Australia: The Land Where Time Began

A biography of the Australian continent 

Lake Nitchie Burial

At Lake Nitchie, dated to 6820+/- 200, by bone collagen, in western New South Wales, a burial of a man in the lunette of the lake, had a very large pierced tooth necklace. The necklace was made of 178 Tasmanian devil teeth. The teeth would have come from 47 individual devils, now extinct on the mainland. If it was common for the teeth of Tasmanian devils to be used in such large necklaces, maybe it contributed the the demise of the devils in the mainland. Individual teeth are pierced by a hole that was ground and gouged - a very labour-intensive job. So far this necklace is unique in Australia, present or prehistoric.

An unusual feature of this burial was that the body had been compressed into a shaft-like pit. Ochre pellets were found in the pit. The man lacked his 2 front teeth. Tooth avulsion, knocking out of 1 or 2 of a novice's upper incisors, was practised as part of an initiation rite among some Aboriginals. This is another skeleton that has been classified differently by researchers, some say it is robust while others regard it as gracile.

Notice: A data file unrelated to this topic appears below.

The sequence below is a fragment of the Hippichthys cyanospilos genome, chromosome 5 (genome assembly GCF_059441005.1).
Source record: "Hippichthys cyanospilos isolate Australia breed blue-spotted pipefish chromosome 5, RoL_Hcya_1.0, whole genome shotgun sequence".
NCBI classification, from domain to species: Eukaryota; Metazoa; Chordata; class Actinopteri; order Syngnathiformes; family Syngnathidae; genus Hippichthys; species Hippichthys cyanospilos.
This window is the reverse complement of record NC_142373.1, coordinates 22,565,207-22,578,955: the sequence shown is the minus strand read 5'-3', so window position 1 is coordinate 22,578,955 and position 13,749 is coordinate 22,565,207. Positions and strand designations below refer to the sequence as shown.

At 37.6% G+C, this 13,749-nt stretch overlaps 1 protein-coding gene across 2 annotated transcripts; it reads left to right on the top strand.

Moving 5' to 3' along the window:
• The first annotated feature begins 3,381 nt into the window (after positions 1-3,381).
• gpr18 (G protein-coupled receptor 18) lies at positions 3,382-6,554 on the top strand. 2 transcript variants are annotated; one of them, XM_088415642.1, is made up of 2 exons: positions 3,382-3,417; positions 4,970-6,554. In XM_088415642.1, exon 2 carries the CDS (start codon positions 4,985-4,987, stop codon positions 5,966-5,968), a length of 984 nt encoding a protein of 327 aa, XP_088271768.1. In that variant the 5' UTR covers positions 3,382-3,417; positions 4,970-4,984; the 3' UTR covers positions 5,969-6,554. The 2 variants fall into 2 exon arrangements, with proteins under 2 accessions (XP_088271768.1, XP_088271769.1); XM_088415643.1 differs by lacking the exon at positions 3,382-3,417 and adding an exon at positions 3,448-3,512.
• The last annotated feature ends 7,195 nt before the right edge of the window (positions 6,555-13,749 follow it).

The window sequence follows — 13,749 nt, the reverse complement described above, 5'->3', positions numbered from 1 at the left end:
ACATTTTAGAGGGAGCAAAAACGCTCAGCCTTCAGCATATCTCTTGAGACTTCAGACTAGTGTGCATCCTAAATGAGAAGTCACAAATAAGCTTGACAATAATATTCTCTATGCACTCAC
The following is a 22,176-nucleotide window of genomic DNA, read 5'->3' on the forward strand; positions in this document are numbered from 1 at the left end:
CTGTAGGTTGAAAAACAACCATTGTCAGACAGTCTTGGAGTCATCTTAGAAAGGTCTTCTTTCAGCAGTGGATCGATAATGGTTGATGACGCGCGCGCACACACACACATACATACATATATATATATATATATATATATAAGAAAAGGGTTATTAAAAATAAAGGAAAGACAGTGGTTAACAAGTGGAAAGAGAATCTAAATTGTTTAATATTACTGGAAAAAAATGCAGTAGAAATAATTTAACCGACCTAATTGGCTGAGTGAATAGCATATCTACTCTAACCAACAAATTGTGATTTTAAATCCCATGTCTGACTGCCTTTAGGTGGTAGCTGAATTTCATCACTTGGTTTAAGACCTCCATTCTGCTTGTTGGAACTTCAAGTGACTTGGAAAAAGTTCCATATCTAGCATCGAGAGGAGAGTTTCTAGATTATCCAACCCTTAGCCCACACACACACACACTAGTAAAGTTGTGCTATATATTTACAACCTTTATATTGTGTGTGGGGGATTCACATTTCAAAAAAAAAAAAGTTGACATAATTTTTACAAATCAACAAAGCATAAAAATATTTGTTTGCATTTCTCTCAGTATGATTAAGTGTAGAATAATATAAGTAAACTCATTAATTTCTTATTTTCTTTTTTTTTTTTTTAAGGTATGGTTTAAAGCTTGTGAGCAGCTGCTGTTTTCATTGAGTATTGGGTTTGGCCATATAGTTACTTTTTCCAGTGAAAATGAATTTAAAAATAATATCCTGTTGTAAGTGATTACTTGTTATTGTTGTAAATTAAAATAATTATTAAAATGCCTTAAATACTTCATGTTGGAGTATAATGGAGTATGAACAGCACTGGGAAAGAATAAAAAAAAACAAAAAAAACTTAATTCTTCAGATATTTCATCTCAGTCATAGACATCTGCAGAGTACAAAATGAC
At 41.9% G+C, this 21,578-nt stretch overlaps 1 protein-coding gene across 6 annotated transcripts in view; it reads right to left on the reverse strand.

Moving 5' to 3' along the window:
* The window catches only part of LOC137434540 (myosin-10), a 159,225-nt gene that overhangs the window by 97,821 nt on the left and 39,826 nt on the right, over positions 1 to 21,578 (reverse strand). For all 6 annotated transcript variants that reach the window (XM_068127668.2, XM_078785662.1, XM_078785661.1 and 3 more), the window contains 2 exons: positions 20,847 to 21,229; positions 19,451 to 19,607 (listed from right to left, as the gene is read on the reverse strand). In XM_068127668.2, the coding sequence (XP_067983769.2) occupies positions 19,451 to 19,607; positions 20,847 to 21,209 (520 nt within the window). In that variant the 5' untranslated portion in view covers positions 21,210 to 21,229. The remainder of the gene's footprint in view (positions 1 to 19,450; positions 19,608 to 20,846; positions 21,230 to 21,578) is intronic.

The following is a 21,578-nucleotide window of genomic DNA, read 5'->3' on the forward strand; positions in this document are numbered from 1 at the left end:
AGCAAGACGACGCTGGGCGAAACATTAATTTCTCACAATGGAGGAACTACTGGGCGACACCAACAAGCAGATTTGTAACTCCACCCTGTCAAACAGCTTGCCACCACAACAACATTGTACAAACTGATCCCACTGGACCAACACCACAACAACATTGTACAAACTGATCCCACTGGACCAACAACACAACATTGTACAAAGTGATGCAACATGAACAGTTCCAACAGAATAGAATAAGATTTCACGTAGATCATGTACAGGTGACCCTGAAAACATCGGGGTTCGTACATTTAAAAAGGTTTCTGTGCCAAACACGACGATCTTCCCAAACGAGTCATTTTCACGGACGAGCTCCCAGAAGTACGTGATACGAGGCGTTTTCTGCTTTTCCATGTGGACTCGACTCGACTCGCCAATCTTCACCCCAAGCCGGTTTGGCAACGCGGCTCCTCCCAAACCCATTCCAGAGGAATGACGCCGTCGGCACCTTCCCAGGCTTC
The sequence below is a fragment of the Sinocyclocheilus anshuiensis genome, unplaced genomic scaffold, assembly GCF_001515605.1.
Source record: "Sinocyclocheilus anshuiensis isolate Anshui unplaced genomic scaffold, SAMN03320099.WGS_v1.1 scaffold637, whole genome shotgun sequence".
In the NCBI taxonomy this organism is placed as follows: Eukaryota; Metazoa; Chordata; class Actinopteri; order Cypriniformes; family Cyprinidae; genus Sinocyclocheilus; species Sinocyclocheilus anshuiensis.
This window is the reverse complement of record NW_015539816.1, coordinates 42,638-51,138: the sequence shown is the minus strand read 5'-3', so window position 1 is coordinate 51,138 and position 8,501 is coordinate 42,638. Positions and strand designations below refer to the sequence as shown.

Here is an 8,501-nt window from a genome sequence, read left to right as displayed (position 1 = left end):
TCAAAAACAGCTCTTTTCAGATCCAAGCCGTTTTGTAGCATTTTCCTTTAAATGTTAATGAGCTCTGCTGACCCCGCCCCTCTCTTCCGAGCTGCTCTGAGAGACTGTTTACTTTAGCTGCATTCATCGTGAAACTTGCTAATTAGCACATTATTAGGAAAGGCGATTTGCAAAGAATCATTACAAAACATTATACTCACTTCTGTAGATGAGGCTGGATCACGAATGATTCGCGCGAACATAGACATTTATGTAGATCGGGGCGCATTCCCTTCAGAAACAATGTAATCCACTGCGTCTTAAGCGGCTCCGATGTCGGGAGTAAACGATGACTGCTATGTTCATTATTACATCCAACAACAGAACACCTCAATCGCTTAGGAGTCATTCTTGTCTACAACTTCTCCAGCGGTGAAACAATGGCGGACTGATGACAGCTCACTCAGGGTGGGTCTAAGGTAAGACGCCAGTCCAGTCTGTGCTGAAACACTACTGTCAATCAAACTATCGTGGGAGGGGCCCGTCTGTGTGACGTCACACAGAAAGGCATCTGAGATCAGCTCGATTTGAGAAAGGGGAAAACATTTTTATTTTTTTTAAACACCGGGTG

Sources & Further reading

  1. Josephine Flood, Archaeology of the Dreamtime, J. B. Publishing, 2004
  2. Phillip J. Habgood & Natilie R. Franklin, The revolution that didn't arrive: A review of Pleistocene Sahul, Journal of Human Evolution, 55, 2008


Author: M. H. Monroe
Last Updated 30/09/2011
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